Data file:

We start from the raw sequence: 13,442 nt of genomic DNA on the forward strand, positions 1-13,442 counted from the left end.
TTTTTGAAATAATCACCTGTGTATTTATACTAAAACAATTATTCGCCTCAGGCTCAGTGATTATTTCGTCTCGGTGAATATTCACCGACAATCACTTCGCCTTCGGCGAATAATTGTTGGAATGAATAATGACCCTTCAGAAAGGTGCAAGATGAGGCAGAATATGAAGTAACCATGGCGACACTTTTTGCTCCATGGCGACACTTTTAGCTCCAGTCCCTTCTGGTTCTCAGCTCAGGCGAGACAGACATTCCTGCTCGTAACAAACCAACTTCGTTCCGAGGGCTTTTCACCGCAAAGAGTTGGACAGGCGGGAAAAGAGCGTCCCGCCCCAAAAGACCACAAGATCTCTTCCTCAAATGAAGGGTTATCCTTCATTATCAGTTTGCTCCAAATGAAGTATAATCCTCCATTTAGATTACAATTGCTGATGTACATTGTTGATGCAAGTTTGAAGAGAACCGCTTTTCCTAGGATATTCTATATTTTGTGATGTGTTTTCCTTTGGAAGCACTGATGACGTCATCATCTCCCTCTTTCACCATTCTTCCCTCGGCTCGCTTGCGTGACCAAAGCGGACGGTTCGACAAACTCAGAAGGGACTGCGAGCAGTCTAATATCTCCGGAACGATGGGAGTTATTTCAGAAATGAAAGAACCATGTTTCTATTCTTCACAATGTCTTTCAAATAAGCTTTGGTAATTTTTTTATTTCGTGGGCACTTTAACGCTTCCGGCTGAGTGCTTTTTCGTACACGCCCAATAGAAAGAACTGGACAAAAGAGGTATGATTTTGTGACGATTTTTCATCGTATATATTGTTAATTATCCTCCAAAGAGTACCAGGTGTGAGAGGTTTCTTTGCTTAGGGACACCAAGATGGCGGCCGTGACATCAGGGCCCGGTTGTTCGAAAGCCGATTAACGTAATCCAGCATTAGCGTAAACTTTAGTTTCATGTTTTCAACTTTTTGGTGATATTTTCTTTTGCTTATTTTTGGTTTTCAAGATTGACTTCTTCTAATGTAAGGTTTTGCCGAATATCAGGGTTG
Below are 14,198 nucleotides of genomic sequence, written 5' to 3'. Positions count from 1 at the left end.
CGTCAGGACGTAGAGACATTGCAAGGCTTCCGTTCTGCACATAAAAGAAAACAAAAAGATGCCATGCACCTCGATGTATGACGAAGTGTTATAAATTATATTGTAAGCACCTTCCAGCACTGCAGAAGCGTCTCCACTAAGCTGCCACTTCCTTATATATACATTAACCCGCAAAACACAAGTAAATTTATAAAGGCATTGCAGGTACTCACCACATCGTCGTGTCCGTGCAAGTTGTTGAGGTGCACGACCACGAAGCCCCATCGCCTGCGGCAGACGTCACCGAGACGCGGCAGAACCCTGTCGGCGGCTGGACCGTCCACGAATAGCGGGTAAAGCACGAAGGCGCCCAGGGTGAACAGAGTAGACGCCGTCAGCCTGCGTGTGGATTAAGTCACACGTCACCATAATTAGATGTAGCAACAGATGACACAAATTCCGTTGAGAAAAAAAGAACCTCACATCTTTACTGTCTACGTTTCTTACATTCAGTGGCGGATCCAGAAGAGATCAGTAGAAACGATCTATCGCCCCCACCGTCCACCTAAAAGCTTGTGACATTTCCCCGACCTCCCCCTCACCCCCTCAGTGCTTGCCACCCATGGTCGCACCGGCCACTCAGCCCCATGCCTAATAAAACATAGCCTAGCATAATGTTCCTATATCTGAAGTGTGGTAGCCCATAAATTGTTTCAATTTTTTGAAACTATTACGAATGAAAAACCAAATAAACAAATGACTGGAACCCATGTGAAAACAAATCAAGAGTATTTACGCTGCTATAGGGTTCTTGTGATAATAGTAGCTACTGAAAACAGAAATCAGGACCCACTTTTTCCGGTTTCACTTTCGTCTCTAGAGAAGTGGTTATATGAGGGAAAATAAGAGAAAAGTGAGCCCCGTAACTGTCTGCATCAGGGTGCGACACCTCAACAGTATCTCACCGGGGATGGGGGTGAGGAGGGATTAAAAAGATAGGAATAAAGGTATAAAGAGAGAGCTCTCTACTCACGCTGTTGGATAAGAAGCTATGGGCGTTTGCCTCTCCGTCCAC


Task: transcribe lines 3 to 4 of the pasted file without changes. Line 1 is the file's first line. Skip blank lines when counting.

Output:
Below are 14,198 nucleotides of genomic sequence, written 5' to 3'. Positions count from 1 at the left end.
CGTCAGGACGTAGAGACATTGCAAGGCTTCCGTTCTGCACATAAAAGAAAACAAAAAGATGCCATGCACCTCGATGTATGACGAAGTGTTATAAATTATATTGTAAGCACCTTCCAGCACTGCAGAAGCGTCTCCACTAAGCTGCCACTTCCTTATATATACATTAACCCGCAAAACACAAGTAAATTTATAAAGGCATTGCAGGTACTCACCACATCGTCGTGTCCGTGCAAGTTGTTGAGGTGCACGACCACGAAGCCCCATCGCCTGCGGCAGACGTCACCGAGACGCGGCAGAACCCTGTCGGCGGCTGGACCGTCCACGAATAGCGGGTAAAGCACGAAGGCGCCCAGGGTGAACAGAGTAGACGCCGTCAGCCTGCGTGTGGATTAAGTCACACGTCACCATAATTAGATGTAGCAACAGATGACACAAATTCCGTTGAGAAAAAAAGAACCTCACATCTTTACTGTCTACGTTTCTTACATTCAGTGGCGGATCCAGAAGAGATCAGTAGAAACGATCTATCGCCCCCACCGTCCACCTAAAAGCTTGTGACATTTCCCCGACCTCCCCCTCACCCCCTCAGTGCTTGCCACCCATGGTCGCACCGGCCACTCAGCCCCATGCCTAATAAAACATAGCCTAGCATAATGTTCCTATATCTGAAGTGTGGTAGCCCATAAATTGTTTCAATTTTTTGAAACTATTACGAATGAAAAACCAAATAAACAAATGACTGGAACCCATGTGAAAACAAATCAAGAGTATTTACGCTGCTATAGGGTTCTTGTGATAATAGTAGCTACTGAAAACAGAAATCAGGACCCACTTTTTCCGGTTTCACTTTCGTCTCTAGAGAAGTGGTTATATGAGGGAAAATAAGAGAAAAGTGAGCCCCGTAACTGTCTGCATCAGGGTGCGACACCTCAACAGTATCTCACCGGGGATGGGGGTGAGGAGGGATTAAAAAGATAGGAATAAAGGTATAAAGAGAGAGCTCTCTACTCACGCTGTTGGATAAGAAGCTATGGGCGTTTGCCTCTCCGTCCAC